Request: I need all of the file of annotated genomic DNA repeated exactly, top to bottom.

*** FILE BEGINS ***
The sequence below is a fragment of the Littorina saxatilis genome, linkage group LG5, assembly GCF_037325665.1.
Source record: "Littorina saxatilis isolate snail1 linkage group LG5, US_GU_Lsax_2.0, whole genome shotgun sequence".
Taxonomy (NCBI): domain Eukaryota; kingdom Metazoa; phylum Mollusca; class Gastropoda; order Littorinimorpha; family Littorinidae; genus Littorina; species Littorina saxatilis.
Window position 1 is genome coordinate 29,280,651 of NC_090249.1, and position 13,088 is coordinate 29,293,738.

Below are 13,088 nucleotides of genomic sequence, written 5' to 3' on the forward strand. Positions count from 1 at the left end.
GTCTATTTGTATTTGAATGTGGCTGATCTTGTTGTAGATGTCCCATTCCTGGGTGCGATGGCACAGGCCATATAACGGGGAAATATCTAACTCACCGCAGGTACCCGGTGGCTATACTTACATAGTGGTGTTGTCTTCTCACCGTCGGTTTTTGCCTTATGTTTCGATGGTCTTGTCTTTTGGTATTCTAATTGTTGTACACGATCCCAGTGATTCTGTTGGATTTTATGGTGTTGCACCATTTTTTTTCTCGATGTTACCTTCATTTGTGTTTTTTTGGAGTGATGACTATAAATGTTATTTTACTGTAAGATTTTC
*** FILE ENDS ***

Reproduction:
The sequence below is a fragment of the Littorina saxatilis genome, linkage group LG5, assembly GCF_037325665.1.
Source record: "Littorina saxatilis isolate snail1 linkage group LG5, US_GU_Lsax_2.0, whole genome shotgun sequence".
Taxonomy (NCBI): domain Eukaryota; kingdom Metazoa; phylum Mollusca; class Gastropoda; order Littorinimorpha; family Littorinidae; genus Littorina; species Littorina saxatilis.
Window position 1 is genome coordinate 29,280,651 of NC_090249.1, and position 13,088 is coordinate 29,293,738.

Below are 13,088 nucleotides of genomic sequence, written 5' to 3' on the forward strand. Positions count from 1 at the left end.
GTCTATTTGTATTTGAATGTGGCTGATCTTGTTGTAGATGTCCCATTCCTGGGTGCGATGGCACAGGCCATATAACGGGGAAATATCTAACTCACCGCAGGTACCCGGTGGCTATACTTACATAGTGGTGTTGTCTTCTCACCGTCGGTTTTTGCCTTATGTTTCGATGGTCTTGTCTTTTGGTATTCTAATTGTTGTACACGATCCCAGTGATTCTGTTGGATTTTATGGTGTTGCACCATTTTTTTTCTCGATGTTACCTTCATTTGTGTTTTTTTGGAGTGATGACTATAAATGTTATTTTACTGTAAGATTTTC